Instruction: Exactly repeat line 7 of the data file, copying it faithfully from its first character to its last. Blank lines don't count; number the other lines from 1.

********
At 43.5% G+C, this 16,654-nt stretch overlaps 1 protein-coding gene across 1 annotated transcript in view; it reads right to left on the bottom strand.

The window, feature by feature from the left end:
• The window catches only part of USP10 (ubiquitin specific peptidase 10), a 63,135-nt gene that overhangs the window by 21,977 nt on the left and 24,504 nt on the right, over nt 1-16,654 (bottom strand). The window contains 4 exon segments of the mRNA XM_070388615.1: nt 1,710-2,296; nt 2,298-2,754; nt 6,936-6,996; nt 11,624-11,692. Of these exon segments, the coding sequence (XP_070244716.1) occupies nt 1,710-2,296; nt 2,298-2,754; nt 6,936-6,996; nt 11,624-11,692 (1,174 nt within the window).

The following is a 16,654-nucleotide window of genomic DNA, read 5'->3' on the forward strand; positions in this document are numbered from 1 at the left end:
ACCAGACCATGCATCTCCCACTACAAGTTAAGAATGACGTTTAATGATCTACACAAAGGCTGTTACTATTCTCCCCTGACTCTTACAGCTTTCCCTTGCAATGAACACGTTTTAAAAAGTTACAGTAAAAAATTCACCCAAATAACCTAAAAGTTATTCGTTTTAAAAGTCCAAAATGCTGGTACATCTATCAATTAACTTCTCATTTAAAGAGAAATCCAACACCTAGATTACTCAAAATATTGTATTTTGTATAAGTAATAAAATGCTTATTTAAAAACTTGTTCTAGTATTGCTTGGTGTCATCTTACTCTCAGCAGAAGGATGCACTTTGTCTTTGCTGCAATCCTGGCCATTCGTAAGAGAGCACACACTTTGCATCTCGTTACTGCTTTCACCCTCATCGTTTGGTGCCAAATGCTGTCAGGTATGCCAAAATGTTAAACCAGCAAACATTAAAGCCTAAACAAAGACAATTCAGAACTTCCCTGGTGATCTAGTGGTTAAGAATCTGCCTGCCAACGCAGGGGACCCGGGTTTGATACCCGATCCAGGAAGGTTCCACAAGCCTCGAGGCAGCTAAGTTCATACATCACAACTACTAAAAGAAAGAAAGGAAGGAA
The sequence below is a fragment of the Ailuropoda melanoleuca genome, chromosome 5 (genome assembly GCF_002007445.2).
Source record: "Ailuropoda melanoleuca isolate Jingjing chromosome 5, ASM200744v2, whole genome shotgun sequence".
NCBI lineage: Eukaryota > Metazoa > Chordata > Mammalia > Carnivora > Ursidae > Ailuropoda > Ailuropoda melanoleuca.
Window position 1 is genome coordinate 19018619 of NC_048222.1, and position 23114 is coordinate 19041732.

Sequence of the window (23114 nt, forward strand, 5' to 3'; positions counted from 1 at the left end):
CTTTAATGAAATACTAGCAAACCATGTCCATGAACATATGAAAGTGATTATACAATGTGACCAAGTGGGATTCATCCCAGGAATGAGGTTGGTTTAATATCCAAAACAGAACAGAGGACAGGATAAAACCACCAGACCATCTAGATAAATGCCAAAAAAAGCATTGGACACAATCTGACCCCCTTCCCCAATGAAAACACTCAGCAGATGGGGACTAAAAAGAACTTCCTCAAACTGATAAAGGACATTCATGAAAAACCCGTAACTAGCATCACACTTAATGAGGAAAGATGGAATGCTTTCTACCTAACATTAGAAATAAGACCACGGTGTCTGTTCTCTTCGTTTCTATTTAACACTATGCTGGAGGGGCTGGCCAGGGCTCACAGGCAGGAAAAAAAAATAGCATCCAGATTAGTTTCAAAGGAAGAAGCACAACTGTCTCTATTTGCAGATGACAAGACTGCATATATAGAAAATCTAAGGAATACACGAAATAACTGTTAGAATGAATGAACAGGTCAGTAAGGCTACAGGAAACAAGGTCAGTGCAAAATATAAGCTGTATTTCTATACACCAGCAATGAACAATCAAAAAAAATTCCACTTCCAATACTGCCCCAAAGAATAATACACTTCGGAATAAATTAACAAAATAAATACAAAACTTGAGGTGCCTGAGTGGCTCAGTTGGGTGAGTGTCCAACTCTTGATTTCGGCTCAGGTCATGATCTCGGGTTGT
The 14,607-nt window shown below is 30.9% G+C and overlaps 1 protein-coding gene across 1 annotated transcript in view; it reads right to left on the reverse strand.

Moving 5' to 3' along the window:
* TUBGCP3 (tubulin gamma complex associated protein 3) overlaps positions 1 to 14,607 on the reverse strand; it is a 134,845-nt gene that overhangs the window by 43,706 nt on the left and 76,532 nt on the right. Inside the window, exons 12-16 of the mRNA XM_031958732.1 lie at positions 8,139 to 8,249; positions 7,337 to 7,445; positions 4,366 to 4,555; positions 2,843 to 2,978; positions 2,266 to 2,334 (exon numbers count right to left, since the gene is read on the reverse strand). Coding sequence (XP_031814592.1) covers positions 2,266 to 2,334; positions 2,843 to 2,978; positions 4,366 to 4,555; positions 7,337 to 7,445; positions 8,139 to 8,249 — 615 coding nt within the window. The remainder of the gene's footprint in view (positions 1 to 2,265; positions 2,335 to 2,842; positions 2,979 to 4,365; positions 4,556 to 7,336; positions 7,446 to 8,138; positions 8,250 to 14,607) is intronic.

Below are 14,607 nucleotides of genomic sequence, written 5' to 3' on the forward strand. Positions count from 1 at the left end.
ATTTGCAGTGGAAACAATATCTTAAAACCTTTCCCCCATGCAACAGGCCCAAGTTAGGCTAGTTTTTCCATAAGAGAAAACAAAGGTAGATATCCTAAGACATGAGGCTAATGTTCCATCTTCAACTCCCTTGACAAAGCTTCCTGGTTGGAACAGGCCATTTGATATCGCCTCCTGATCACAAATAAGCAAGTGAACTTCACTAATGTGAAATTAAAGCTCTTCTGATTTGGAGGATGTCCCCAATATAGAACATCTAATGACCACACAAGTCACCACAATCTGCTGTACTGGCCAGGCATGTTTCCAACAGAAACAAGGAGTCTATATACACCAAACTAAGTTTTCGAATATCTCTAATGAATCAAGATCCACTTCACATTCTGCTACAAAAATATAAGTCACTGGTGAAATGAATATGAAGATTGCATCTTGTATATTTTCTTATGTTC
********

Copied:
Source record: "Ailuropoda melanoleuca isolate Jingjing chromosome 5, ASM200744v2, whole genome shotgun sequence".